There is no shortage of myths circulating around how Texas child custody is determined, the rules surrounding those in arrears for child support, and whether the custodial parent can deny visitation to the other parent. It is important to decipher fact from fiction, since you could face serious legal penalties if you take it upon yourself to “rectify” the situation. If you are unsure of how to proceed with your particular child custody issue, see a Dallas child custody lawyer.
Child Custody Myths Debunked
There are 5 child custody myths you should be aware of:
- Mothers Always Get Custody – One of the most pervasive and widely held myths regarding child custody is that the courts will always place the child in the custody of the mother. While this may have been true up until the 1970s, modern courts will not automatically grant custody to the mother. Attitudes have changed over time, and the mandate of family court in awarding custody has been geared toward what is in the child’s best interests, regardless of gender.
- Visitation Rights Denied After Non-Payment of Child Support – Another myth is that if the non-custodial parent doesn’t pay child support, the primary parent is allowed to deny them their visitation rights. Not true, since child support and visitation are separate issues in Texas. The custodial parent must follow the parenting plan and visitation schedule regardless of whether the other parent is paying child support or not. Unless the non-custodial parent is truly unable to pay support, the matter of delinquent child support payments is a criminal offense that would be prosecuted by local district attorneys.
- Custody is Forever – The idea that the custody arrangement enacted in family court is forever is yet another falsehood. Although the parenting plan agreement is intended to resolve long-term issues that might arise, there is always the option to file a motion to modify the child custody arrangement. In order to successfully alter the original agreement, you must provide evidence to the court of a material and substantial change in circumstances.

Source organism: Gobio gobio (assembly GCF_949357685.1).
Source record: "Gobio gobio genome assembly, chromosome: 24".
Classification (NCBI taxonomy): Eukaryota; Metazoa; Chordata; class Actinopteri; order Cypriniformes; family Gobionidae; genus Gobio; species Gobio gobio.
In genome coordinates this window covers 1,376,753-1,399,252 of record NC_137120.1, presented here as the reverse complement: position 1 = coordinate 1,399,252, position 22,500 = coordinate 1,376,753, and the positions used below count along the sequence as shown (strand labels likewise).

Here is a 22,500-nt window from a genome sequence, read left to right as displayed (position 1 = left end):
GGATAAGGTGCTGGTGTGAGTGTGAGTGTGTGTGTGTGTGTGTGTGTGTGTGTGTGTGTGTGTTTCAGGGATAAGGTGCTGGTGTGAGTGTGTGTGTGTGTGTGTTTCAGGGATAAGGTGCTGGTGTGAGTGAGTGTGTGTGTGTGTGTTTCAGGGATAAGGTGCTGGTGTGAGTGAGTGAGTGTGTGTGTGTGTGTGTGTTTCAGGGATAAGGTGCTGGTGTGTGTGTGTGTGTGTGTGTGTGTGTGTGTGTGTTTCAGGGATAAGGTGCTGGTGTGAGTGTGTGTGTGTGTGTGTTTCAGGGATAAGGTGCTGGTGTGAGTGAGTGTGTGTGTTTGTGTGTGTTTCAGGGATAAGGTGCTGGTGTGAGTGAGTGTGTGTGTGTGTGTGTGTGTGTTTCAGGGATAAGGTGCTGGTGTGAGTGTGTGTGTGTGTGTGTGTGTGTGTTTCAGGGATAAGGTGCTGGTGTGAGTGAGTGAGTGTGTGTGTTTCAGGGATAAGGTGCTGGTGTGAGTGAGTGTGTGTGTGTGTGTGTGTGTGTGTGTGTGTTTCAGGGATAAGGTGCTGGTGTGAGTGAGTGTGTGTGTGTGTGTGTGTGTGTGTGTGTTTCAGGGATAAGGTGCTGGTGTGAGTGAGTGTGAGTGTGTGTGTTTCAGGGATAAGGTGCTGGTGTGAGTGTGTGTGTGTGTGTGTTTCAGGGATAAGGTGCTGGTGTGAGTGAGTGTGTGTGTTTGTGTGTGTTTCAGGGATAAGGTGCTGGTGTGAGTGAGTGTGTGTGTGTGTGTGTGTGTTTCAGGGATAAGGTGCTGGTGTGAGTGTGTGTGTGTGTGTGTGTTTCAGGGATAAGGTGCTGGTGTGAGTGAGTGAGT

- The Child Chooses Custody – The child getting to choose which parent they would like to live with is also a common misconception. Although Texas family court will listen and take into account a child’s preference, it will not be the deciding factor on custody. If the child is over 12 years of age, the judge will meet privately with them; it is in the judge’s discretion to listen to the preferences of children under the age of 12, since at a young child is not able to appropriately judge what is in their best interests.
- Paternity Doesn’t Matter – A non-biological father will be compelled to pay child support if he signed an Acknowledgement of Paternity prior to discovering the child wasn’t his. Texas recently passed a mistaken paternity law to address the termination of parental rights in this regard. Even if a man signed an Acknowledgment of Paternity, or if a court order was rendered, he must be able to show that he believed himself to be the father of the child at the time in order to terminate his parental rights and cease child support payments.
Help from a Dallas Child Custody Lawyer
Since 1994, the law offices of Warren & Migliaccio has provided compassionate yet firm legal assistance to families in Dallas, Collin, and surrounding counties. Practicing in the areas of divorce, child custody, and child support, their team is dedicated to doing everything in their power to make these life transitions easier on you and your family. For a free consultation, call 1-888-584-9614 today.